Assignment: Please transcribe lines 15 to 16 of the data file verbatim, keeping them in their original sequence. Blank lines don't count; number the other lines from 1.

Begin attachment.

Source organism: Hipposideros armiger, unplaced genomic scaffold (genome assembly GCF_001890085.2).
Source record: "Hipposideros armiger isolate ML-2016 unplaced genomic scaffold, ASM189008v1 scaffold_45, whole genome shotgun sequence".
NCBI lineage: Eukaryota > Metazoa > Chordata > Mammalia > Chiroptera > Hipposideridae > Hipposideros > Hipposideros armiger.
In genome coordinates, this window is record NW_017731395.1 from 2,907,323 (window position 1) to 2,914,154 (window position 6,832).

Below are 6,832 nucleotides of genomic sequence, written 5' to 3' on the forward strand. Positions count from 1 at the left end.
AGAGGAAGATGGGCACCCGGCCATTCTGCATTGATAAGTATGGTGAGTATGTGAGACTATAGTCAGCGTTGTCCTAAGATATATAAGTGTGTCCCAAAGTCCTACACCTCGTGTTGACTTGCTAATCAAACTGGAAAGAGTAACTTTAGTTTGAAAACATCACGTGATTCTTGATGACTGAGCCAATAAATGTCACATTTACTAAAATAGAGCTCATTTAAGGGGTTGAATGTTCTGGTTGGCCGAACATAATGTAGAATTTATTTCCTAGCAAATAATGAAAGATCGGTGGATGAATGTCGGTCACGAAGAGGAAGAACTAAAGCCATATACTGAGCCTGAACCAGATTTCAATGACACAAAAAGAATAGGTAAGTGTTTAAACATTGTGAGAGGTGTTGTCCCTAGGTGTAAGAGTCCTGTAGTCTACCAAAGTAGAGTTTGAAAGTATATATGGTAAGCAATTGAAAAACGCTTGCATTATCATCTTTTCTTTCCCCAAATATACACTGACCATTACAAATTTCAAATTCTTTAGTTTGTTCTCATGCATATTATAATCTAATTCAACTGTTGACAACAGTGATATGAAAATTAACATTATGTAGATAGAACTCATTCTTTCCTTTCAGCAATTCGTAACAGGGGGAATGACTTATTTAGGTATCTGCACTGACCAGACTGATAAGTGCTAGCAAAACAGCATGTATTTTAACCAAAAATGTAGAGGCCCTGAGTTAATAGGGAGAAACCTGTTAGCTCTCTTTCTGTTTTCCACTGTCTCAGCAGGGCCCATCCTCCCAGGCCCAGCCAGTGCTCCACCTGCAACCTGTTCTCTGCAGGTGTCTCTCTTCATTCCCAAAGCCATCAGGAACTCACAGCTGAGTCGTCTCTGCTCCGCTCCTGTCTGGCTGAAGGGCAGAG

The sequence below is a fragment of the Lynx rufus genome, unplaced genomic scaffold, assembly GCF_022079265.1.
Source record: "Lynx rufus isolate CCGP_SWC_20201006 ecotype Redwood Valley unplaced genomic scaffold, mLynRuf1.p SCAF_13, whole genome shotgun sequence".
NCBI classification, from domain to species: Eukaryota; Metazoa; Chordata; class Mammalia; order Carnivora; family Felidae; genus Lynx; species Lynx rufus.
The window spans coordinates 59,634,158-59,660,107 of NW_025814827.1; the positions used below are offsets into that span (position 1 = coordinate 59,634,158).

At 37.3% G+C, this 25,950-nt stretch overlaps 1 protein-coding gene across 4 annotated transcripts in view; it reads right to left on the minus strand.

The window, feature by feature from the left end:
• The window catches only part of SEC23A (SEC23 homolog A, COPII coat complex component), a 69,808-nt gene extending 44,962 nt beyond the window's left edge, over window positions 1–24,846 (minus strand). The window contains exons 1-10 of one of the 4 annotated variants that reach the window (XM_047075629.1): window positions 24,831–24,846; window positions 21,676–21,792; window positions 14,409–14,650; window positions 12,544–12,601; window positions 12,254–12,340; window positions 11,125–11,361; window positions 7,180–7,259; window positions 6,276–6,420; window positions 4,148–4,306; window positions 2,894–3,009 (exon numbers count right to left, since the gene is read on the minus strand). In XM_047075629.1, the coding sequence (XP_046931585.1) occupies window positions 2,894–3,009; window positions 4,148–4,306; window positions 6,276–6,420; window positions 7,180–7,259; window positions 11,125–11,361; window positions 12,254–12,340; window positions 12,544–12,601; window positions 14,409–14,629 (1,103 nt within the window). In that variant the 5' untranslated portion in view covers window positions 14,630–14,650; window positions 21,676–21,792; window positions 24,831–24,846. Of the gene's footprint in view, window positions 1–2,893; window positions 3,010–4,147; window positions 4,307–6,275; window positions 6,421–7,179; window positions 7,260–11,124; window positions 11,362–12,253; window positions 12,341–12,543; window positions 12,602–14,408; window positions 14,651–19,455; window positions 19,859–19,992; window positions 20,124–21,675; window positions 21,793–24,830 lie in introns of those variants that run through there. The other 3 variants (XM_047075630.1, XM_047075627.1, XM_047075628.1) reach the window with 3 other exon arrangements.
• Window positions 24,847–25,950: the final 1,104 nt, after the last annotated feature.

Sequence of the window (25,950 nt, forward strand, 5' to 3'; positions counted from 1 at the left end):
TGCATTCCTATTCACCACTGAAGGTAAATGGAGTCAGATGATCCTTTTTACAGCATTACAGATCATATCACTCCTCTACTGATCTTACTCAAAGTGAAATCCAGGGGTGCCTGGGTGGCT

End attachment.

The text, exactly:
Sequence of the window (25,950 nt, forward strand, 5' to 3'; positions counted from 1 at the left end):
TGCATTCCTATTCACCACTGAAGGTAAATGGAGTCAGATGATCCTTTTTACAGCATTACAGATCATATCACTCCTCTACTGATCTTACTCAAAGTGAAATCCAGGGGTGCCTGGGTGGCT